The original Sweet November (1968) was based on a screenplay by Herman Raucher (Summer of '42) with Sandy Dennis as a Brooklyn hippie who takes in a wayward man (Anthony Newly) with the intention of setting him on the right path. An interesting premise back then and equally as bold today. What hustling, go-getter male in urban America would submit himself to a woman for an emotional make-over?

Nelson Moss (Keanu Reeves) is a selfish San Francisco workaholic who devotes all of his considerable energies to his job as a hotshot ad agency wizard. He is driven by his cell phone, watch, and wall of TV monitors. His girlfriend (Lauren Graham) is just another object in his collection of things and she knows it. And his best friend Vince (Greg Germann) is a mirror image of his own worst qualities — thoughtlessness, insensitivity, and greediness.

While taking a driver's test, Nelson asks a stranger, Sara Deever (Charlize Theron), for help with an answer. She's thrown out of the examination room, told not to return for a month, but she doesn't turn him in. Later, she demands that since she can't drive, Nelson should give her a ride home.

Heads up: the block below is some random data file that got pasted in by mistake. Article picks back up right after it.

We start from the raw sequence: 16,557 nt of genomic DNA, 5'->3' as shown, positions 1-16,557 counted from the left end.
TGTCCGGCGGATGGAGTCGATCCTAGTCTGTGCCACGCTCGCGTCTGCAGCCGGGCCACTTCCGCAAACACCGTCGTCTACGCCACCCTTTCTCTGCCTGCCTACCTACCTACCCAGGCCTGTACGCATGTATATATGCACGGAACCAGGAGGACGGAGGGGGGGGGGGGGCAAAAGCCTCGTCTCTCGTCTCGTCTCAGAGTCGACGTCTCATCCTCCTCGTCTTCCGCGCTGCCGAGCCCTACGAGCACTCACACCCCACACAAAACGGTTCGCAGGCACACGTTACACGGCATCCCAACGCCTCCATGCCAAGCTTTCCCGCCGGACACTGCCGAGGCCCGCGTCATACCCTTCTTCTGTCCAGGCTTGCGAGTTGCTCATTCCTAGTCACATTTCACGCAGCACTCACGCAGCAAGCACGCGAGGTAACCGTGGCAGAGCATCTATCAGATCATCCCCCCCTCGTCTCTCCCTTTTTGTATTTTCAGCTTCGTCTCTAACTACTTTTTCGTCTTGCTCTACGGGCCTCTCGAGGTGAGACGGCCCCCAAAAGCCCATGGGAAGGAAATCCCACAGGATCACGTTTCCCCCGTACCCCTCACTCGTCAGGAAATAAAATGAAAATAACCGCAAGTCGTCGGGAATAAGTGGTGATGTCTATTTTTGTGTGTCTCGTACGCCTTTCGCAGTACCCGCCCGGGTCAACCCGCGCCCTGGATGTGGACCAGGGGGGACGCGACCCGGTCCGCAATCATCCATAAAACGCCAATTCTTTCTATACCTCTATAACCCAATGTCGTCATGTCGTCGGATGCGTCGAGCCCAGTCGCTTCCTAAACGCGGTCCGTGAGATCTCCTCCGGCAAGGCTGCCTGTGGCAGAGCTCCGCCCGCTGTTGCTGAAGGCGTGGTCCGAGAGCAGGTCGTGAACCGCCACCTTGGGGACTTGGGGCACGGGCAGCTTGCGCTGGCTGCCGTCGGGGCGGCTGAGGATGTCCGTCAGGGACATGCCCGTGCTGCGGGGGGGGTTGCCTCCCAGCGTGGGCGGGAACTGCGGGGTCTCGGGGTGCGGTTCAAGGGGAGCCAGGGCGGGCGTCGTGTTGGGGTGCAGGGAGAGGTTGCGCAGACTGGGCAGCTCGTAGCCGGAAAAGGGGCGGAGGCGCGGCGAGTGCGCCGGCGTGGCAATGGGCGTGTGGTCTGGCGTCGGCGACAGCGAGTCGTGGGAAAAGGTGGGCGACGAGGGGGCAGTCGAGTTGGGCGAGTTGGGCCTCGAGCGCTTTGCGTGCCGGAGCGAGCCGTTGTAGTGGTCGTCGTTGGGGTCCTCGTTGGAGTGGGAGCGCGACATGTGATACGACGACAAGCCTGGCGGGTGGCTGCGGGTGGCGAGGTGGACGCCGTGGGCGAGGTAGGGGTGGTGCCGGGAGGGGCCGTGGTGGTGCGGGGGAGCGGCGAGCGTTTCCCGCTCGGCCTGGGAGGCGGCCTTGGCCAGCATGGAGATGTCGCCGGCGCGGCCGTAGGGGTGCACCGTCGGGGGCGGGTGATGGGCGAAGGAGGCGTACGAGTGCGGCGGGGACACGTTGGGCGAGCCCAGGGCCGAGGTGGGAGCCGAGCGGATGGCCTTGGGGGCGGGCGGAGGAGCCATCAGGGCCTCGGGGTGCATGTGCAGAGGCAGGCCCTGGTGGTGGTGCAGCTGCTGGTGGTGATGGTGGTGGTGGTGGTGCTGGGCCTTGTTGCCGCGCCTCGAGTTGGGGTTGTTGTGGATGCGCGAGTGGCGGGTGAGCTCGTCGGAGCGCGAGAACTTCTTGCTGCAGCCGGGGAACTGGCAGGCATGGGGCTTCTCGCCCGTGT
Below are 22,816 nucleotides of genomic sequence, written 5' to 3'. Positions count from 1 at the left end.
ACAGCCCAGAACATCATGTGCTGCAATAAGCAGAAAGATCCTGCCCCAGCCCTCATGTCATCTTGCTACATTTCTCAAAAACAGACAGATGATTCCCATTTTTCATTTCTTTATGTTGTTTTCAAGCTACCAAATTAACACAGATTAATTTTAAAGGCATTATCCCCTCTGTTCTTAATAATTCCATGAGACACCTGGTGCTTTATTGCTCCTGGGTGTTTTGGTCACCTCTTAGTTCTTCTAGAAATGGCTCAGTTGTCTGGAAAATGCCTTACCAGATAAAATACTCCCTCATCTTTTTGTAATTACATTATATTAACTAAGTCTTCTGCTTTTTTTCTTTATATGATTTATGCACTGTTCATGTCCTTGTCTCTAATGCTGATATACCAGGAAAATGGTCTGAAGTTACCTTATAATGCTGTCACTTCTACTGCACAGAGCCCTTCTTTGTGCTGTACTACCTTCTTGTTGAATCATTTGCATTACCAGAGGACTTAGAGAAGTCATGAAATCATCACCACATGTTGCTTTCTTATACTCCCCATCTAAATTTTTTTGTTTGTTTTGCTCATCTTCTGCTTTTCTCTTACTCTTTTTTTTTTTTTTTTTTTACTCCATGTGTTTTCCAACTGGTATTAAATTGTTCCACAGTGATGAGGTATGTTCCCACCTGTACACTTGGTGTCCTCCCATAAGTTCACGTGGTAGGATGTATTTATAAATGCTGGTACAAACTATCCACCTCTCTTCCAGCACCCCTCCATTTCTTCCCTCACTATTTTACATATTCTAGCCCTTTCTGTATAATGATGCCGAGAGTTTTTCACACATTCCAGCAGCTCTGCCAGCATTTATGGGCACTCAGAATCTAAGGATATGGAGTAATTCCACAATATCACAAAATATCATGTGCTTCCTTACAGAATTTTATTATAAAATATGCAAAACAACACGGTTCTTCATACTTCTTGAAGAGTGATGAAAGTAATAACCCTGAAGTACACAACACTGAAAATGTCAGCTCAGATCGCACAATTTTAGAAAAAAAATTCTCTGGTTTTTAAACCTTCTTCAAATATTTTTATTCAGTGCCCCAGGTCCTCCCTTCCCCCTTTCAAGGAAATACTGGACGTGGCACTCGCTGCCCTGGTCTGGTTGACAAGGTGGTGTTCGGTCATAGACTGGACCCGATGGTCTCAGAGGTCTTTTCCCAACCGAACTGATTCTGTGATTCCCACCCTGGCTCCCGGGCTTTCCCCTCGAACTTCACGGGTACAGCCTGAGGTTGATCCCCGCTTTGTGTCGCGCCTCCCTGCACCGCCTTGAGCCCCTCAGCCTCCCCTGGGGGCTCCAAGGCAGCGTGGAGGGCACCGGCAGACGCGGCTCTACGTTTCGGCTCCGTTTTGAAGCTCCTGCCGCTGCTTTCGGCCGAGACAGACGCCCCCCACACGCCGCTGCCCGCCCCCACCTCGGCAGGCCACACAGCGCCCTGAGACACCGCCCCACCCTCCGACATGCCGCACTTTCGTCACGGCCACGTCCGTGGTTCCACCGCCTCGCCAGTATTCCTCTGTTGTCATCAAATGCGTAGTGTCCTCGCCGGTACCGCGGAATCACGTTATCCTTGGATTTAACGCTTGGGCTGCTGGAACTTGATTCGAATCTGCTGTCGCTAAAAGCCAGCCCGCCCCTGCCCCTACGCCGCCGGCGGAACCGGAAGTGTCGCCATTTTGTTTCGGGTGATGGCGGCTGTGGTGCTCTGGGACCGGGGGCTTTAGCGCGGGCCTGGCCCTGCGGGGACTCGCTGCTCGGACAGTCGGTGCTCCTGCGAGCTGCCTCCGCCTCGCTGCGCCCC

This free-spirited beauty blows into Nelson's emotionally barren life like a fresh breeze. She even makes him an odd proposition: he can move into her funky apartment for a month and let her take him under her wings. After he loses a key account, is fired from his job, and his girlfriend walks out, this bewildered soul is ready to try anything. "I have a special ability to help men with problems," Sara assures him as he moves in for the month of November.

Pat O'Connor (Dancing at Lughnasa) directs this romantic comedy that shows the transformation of an overachiever into a sensitive fellow. Nelson becomes a thoughtful lover for Sara and even serves as a surrogate dad to her ten-year-old neighbor (Liam Aiken). A brief but indelible encounter with an ad executive (Frank Langella) he once held in high esteem convinces him that being a sadist who enjoys treating people with scorn and hatred is too high a price to pay for success and fame.

Sweet November hums along nicely until it bumps up against the reason lying behind Sara's need to be in control all the time. Similar to other movies in this genre, love is treated as an emotion that can carry the day until it comes face-to-face with a really big challenge. Their relationship is revealed to be pretty superficial when it is abandoned just because things are getting difficult, painful, or ugly. This critical miscalculation about love's true power takes away some of the film's considerable emotional insights.